By Mary Kate Cary, Thomas Jefferson Street blog
I remember seeing Paul Harvey at the dedication of the National Law Enforcement Officers Memorial, in Washington, D.C., when I was a staffer at the Department of Justice in 1992. Paul Harvey's father, a Tulsa, Oklahoma police officer, was killed in the line of duty when Paul was only three years old, and as a result, the famous broadcaster had been a generous supporter of the memorial. (In fact, here's a nice tribute to him this morning on the Law Enforcement Officers Memorial website, complete with the story of the "desperados" who ambushed his father.) Traveling across town with the attorney general, we were all excited to actually see what Paul Harvey looked like—to see the face behind "Stand By! For News!"—and agreed afterward that the "Voice of the Heartland" sounded a lot bigger than he looked in person. He was not a big man, but he had a larger-than-life ability to captivate audiences, inspire trust and tell "the rest of the story."
The obituary in the Washington Post mentions the fact that Paul Harvey agreed to a ten-year, $100 million contract with ABC Radio at the age of 82—which means he still had two more years to go on the contract at the time of his death at age 90. It reminds me of my husband's grandfather, who signed a three-year auto lease at the age of 97. (It was a good decision—Grandpa lived to age 100). Talk about optimism! Paul Harvey commanded millions in both advertising revenue and employment contracts, with a mammoth listening audience of 22 million people a day. A 1985 survey found that the four most popular radio programs on the air were all Paul Harvey broadcasts in different time slots. He and Walter Cronkite tied for second place in the 1969 Gallup Poll for the Most Admired Man in America.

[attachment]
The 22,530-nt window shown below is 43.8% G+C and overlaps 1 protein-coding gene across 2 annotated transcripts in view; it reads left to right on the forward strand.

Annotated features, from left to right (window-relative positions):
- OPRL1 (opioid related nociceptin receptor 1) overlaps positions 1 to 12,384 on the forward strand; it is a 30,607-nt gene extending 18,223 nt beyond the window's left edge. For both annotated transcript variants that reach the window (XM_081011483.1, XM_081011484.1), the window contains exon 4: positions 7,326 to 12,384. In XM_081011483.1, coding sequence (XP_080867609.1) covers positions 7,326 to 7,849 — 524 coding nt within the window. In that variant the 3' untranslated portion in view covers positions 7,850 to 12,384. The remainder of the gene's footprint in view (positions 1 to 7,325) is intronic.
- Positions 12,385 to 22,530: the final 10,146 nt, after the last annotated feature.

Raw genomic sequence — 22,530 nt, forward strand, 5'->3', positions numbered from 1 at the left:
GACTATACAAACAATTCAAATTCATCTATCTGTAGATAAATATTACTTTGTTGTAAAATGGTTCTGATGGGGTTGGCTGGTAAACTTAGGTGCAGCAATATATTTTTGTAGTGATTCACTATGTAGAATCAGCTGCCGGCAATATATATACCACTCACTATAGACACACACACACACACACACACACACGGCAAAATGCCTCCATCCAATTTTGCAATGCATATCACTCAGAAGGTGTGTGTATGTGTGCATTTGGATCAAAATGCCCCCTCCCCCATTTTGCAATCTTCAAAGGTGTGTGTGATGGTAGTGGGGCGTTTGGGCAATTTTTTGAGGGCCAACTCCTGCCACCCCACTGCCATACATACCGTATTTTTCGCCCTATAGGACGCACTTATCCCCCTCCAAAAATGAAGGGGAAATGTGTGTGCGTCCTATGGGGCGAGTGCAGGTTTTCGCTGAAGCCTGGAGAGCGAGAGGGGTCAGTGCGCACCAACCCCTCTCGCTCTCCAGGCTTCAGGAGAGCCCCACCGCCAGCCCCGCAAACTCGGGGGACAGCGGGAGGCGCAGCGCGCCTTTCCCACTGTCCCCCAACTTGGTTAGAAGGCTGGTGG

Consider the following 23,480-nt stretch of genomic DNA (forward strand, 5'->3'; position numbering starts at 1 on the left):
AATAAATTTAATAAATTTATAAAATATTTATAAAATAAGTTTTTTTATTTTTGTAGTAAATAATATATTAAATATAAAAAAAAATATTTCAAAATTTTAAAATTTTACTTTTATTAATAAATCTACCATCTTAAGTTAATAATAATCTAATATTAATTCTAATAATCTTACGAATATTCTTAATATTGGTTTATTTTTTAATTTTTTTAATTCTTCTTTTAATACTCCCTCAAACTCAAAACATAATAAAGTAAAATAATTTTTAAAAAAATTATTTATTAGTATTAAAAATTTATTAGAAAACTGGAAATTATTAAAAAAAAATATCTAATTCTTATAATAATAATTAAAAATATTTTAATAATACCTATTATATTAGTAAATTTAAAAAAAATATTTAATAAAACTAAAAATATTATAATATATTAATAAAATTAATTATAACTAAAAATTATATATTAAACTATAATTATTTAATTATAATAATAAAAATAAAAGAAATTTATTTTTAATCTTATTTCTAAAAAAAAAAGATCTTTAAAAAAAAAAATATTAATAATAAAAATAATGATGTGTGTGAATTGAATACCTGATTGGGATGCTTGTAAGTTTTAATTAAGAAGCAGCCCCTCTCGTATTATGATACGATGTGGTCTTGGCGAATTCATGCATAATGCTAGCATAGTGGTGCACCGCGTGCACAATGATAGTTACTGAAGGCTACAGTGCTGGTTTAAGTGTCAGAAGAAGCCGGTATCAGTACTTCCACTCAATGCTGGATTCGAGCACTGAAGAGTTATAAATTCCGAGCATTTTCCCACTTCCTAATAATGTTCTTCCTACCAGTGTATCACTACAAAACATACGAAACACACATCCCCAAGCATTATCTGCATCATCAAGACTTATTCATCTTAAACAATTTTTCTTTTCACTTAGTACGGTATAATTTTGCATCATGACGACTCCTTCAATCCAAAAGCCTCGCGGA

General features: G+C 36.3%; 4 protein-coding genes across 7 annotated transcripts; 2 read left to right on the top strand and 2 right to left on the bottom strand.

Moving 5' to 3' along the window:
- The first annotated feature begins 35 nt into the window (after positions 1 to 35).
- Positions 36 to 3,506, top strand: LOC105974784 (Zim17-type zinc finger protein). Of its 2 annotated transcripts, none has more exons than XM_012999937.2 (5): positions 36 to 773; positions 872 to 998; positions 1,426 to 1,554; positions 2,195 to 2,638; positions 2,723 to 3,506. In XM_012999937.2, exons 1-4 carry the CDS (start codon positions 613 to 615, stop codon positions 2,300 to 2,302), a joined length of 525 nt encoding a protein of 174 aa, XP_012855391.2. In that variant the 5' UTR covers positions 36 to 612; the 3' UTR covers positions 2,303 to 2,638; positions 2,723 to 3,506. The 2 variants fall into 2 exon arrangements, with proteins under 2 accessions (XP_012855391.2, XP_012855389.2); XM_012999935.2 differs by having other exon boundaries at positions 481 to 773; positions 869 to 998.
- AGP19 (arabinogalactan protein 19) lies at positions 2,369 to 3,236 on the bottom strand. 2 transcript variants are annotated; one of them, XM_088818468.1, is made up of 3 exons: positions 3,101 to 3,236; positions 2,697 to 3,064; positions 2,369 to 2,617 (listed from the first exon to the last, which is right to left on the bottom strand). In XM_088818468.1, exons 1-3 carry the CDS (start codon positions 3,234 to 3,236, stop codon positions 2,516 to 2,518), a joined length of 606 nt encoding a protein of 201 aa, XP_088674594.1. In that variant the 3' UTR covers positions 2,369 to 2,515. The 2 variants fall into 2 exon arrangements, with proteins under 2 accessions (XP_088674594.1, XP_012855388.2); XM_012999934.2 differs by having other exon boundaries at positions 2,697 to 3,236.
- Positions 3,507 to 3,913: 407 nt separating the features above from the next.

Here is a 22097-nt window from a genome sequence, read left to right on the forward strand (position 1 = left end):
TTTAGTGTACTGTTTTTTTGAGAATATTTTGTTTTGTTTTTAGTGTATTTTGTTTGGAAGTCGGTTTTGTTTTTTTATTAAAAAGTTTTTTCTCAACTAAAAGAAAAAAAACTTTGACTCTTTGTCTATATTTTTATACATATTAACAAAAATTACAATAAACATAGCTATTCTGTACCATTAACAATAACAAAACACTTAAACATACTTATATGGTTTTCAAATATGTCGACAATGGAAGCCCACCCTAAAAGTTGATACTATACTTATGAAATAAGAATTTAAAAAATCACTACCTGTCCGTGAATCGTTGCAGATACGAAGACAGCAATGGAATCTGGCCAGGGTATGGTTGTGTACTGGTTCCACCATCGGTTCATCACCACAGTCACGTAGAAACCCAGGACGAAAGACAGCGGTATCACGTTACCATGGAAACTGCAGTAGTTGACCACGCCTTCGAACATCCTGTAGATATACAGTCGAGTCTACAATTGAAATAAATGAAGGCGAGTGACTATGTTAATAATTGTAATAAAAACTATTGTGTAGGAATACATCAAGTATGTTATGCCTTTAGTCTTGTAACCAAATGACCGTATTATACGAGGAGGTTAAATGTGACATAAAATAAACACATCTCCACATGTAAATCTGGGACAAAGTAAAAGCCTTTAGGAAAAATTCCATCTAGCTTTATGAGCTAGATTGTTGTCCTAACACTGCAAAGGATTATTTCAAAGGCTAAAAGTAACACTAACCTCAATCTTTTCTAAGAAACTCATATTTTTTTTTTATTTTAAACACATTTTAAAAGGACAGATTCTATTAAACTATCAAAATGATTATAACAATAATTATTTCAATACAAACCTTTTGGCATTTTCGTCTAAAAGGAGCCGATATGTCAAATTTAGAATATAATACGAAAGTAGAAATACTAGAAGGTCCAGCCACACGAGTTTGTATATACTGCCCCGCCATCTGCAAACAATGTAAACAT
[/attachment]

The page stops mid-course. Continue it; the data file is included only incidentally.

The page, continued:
But why was Paul Harvey so beloved by the American people? The answer is buried at the end of his obituary:
For his newscast, Mr. Harvey relied on what he called his "Aunt Betty" test. Betty was his sister-in-law, an "old-fashioned housewife" who lived in Missouri. If he decided that a story was too complicated or dull for Betty, he either rewrote or discarded it.
He wrote his own copy and insisted that he would not endorse a product that he did not believe in.
Most speechwriters have their own version of the Aunt Betty test, as do advertising executives, courtroom lawyers and national politicians (remember House Minority Leader Bob Michel's rule: "Will it play in Peoria"?)
But wouldn't it be great if hedge fund managers abided by the Aunt Betty test? How about officials at the Treasury Department? CEOs of the big banks? It would be great if business leaders wrote their own copy, spoke in understandable terms, and only endorsed products they believed in. I would love to hear—as would many Americans, I suspect—an explanation of toxic assets, asset-backed securities, subprime lending, derivatives, and the various bailouts in terms that Aunt Betty can understand.
I miss Paul Harvey already.
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